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THE PRACTICING MIND: Developing Focus and Discipline in Your Life

practicing_mindBy Thomas M. Sterner
Reviewed for Healthy Beginnings by June Milligan, M.Ed., CCHt |

The title of this book sounds really boring, but the content is anything but.  This is one of the most useful books I’ve ever reviewed.  It explains in very simple language how to live in the NOW by focusing on “process,” not “product.”   The author explains how to live in the present moment, where you’ll find calmness and a feeling of control, rather than letting your mind run off in all directions, which brings feelings of exhaustion and overwhelm.

The word “practicing” has a negative connotation to most of us because of the boredom we may have experienced in attempting to master something, whether it was a sport, a musical instrument or anything else.  That was because we were taught to focus on the end product, and as a result were constantly judging the level of our current (temporary) skills, instead of focusing on the process, the “parts” of learning that skill, and as a result, getting consistently better at what we were “practicing” plus enjoying the process.  Real achievement in anything requires both patience and discipline. But the problem with patience and discipline is that developing each of them requires both of them.  However it’s not a problem if we choose to stay in the present moment, and practice doing just that.

We cannot develop either patience or discipline while worrying about “not being at the end product.”  When we worry about that we are comparing and judging ourselves.  We have to stay in the moment while practicing the skill of whatever we’ve decided to master.  The techniques that the author suggests are very useful and they work.  When we realize that there is an Observer inside us, observing our personality and/or ego, then we become much more powerful in controlling our minds and our lives.  The Observer can bring the mind back into line, back into present time.  Sterner gives the example of a centuries-old story of four wild horses harnessed to a chariot.  Each horse wants to go in a different direction, and the charioteer doesn’t know how to control them.  If we don’t engage the Observer, and bring the wild horses of our scattered galloping minds back into line, we find ourselves in the past or the future, regretting or fearing.  We lose our power when we’re not focused on the here and now.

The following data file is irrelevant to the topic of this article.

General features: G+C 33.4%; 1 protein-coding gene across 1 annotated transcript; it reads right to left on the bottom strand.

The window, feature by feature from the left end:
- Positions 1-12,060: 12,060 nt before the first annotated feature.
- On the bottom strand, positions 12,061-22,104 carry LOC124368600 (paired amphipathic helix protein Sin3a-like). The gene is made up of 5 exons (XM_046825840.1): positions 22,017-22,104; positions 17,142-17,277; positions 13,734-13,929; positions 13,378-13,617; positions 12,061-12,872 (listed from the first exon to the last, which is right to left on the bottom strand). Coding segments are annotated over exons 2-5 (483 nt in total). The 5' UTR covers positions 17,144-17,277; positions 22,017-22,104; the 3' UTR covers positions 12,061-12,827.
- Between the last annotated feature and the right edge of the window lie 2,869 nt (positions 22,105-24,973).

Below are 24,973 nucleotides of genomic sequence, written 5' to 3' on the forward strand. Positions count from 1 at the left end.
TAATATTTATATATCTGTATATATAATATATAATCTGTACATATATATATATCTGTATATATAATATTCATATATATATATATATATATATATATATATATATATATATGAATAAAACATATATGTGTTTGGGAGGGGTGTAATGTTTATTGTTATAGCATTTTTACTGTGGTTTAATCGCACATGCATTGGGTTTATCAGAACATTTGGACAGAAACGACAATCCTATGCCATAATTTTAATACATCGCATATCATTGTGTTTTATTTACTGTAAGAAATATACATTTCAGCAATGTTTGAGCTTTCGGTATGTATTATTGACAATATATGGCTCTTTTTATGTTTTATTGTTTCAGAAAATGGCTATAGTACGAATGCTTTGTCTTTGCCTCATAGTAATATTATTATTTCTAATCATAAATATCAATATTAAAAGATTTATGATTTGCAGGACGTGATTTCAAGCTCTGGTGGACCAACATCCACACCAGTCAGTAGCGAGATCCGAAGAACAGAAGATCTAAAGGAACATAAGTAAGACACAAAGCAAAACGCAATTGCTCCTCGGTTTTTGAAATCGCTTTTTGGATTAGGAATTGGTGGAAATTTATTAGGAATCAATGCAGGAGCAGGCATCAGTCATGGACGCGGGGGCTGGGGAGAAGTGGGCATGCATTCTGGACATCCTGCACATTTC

It’s actually quite comforting and sometimes amusing, to allow your inner Observer to bring your mind back to the present.  There’s no judgment involved here.  You just catch yourself.  “Ah,” you say, “I was running around back in the past just now.”  Then you bring yourself back to the present, to focus on what you’re doing right now.  It’s comforting because it’s a win-win situation.  You’re always winning when you’re focused on the present moment.  As you practice a musical instrument or a particular sport, and repeat it over and over, you see and feel it becoming more comfortable, more natural.  The practice of that part of the skill becomes the goal and you feel good about it as you relax into the process.  By doing this you’re learning that breaking it down into a simplicity of effort conquers the most complex tasks.

The author reminds us to employ the four “S” words: Simplify, Small, Short and Slow.  Wow!  That’s different from what our culture has been demanding of us!  Simplify is opposite of the multi-tasking that’s driving us all crazy.  Choose small parts of the process to “practice.”  An example would be cleaning up your office or any room in your home.  Choose only a small corner or section of it to work on.  Then work on it for a short period of time.  You set the time, whatever would be comfortable for you.  And last of all, work slowly and deliberately.  Don’t try to rush through it.  You’ll just stress yourself out, and that’s what we’re trying to avoid.  Stress about, “I’m not getting enough done,” is putting yourself into the future, because sure enough, unless you force yourself to focus on what you’re doing right now, your mind will habitually start to race ahead to all the things you have to do.  You know what that feels like and it isn’t pleasant.  Thinking habits are learned, so we can choose them wisely.  And remember that with deliberate and repeated effort, progress toward any goal is inevitable.

The information in this book is not new knowledge.  It’s centuries old and is relearned by each new generation.  If we stay in the present moment, it brings awareness to all that we do.  It teaches us to stay focused on the process and use our goals only as stars to glance up to now and then, to guide our course.  When we make staying focused on the process our real goal, we experience a sense of success in every moment.  And even when we fall out of the focus on staying in present time, the fact that we’re aware of the fall means that we’ve come back into the present moment.  So take charge of your mind and therefore your life, by staying in the NOW.  It will bring you much joy, peace and achievement.

The author presents many techniques and examples that naturally cannot be included in a review.  This book is well worth purchasing.